This week’s topic comes to us thanks to Dr. David Inwards-Breland, one of our fabulous adolescent medicine docs, who provided the materials. If you are interested in more on adolescent health, check out the Teenology 101 blog by Dr. Yolanda Evans and specifically the LGBTQ articles.
Materials for this week:
- Case and discussion
- Journal article summarizing practice guidelines for LGBTQ+ youth
- Article summarizing LGBTQ+ youth health care preferences
- Persons of non-binary gender, NEJM 2018
Take home points for LGBTQ youth health:
- What are some particular health care needs for LGBQT+ youth? Most people who identify as LGBQT+ are healthy, however, there is a disproportionate number of LGBTQ+ youth who face barriers to health care and mental health problems, usually as a result of sexual prejudice and lack of family/community support.
- How many teenagers identify as LGBTQ+? Recent studies estimate that somewhere between 3 and 10% of the adult population is LGBTQ+. Estimates in teenage years are difficult because the sexual identity is evolving. Around 25% of 12 year olds feel uncertain about their sexual orientation.
- How should we approach sexual health discussions? Begin to talk to patients separately from their parents by age 11 or 12 to allow them to speak with you confidentially. In visits with adolescents, we should explicitly remind them of confidentiality and use non-judgmental, gender-neutral language. Tailor the HEADSSS assessment to their age and development. In the study on LGBTQ+ youth health care preferences linked above, youth felt that provider qualities and interpersonal skills were just as important as provider knowledge and experience, and they placed little importance on a provider’s gender and sexual orientation.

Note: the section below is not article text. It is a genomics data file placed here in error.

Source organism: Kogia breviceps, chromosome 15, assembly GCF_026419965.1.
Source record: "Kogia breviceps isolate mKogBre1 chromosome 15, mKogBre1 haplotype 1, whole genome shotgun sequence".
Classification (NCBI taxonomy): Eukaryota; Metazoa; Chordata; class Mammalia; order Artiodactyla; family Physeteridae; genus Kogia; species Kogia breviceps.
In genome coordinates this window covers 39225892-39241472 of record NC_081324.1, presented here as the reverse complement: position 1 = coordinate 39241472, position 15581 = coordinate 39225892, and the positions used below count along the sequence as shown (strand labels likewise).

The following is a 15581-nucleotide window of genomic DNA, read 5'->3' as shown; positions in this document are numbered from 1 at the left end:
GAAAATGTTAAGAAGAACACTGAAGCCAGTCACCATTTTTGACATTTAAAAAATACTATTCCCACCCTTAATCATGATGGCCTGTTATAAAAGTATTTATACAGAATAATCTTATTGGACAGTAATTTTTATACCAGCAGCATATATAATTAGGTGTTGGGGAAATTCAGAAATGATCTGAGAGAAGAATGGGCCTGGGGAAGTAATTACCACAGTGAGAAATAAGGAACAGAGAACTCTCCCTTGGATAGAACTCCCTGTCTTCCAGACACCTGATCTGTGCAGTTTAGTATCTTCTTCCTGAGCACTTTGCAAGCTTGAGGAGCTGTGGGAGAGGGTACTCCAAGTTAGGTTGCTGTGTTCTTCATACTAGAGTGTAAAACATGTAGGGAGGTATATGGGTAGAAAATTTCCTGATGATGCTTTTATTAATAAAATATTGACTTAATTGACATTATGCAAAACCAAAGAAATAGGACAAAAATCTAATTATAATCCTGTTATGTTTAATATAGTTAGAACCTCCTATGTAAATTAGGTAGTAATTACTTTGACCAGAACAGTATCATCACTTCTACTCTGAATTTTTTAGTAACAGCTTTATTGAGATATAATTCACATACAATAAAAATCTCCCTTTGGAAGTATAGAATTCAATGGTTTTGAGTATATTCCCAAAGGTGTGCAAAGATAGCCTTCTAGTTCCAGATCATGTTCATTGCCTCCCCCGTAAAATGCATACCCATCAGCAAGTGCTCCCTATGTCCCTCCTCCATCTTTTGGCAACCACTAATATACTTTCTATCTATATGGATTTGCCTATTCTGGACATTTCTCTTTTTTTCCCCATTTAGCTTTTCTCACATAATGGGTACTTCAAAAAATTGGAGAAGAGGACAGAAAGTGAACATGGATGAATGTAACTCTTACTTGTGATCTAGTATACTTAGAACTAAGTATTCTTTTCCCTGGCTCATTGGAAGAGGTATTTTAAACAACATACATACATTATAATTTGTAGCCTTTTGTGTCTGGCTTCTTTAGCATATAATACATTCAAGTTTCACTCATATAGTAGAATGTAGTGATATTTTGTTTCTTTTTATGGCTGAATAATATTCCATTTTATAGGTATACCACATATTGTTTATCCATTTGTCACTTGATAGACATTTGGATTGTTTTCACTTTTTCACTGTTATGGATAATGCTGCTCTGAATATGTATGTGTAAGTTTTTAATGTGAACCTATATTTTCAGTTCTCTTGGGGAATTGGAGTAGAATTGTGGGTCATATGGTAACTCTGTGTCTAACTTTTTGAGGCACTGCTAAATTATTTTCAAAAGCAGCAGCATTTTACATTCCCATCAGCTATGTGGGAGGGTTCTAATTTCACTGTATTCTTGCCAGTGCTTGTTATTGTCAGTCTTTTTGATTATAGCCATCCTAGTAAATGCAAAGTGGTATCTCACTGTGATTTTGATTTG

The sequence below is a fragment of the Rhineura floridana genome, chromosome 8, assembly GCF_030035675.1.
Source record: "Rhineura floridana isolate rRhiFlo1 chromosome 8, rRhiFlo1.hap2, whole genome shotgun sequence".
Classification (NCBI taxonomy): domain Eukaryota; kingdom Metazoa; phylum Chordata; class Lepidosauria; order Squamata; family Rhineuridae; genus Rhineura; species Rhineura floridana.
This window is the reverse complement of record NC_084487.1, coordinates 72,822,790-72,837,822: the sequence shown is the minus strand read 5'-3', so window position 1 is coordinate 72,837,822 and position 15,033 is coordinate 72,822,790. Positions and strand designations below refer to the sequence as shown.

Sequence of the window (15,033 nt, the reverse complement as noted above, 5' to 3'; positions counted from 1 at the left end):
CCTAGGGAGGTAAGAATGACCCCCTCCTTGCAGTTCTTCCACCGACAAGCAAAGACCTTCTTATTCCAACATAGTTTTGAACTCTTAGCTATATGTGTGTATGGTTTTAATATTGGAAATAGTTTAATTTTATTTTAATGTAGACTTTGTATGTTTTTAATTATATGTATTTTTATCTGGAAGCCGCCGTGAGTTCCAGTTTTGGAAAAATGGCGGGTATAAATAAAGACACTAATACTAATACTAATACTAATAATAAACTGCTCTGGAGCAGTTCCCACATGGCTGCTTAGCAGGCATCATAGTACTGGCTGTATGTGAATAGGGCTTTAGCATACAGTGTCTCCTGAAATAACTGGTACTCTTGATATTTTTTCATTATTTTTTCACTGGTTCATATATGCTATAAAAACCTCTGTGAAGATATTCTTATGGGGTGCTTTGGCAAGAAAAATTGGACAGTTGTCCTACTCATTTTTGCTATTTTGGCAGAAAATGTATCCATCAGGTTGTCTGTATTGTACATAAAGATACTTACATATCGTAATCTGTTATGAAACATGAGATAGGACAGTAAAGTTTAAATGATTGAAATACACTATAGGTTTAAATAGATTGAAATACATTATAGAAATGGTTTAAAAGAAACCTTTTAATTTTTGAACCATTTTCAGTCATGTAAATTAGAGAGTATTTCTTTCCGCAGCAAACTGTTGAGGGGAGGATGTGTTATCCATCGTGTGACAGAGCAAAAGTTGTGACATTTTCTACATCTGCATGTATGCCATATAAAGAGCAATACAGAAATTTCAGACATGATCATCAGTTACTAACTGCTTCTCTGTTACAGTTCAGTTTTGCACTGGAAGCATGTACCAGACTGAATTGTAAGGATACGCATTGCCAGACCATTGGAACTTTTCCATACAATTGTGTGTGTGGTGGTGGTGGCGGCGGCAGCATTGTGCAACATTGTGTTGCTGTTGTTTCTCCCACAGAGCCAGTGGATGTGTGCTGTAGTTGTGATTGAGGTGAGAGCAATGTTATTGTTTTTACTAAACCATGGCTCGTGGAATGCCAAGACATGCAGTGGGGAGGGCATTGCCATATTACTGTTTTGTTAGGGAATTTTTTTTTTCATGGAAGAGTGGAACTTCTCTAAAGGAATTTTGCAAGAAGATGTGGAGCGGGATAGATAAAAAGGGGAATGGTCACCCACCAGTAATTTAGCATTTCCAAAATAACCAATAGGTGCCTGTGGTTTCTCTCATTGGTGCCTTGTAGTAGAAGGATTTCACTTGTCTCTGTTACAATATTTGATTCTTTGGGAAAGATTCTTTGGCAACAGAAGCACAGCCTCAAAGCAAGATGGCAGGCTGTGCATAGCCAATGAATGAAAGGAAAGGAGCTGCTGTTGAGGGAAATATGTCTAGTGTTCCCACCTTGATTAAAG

- What are ways to ask about sexual attraction and sexual identity? We can explain to patients we ask about their sexual health as part of routine visits because it’s an important part of life, and we want all youth to feel comfortable and supported. We should ask adolescent patients about who they feel attracted to: “Do you feel attracted to girls, boys, both or neither?” Asking about gender identity can be done as: “do you identify with being male, female, both or neither?”
- What are risks for STIs among LGBTQ+ patients? We should provide counseling about safe sex and birth control to all adolescents. Female patients that identify as lesbian may still have male partners, so may be at risk for STIs and pregnancy and should have PAP smears. Male patients have higher rates of STI exposure (in King Co in 2015 exposure rate was 44% among 15-19 yo men who have sex with men). Patients with high risk for HIV infection should be considered for pre-exposure prophylaxis (PrEP).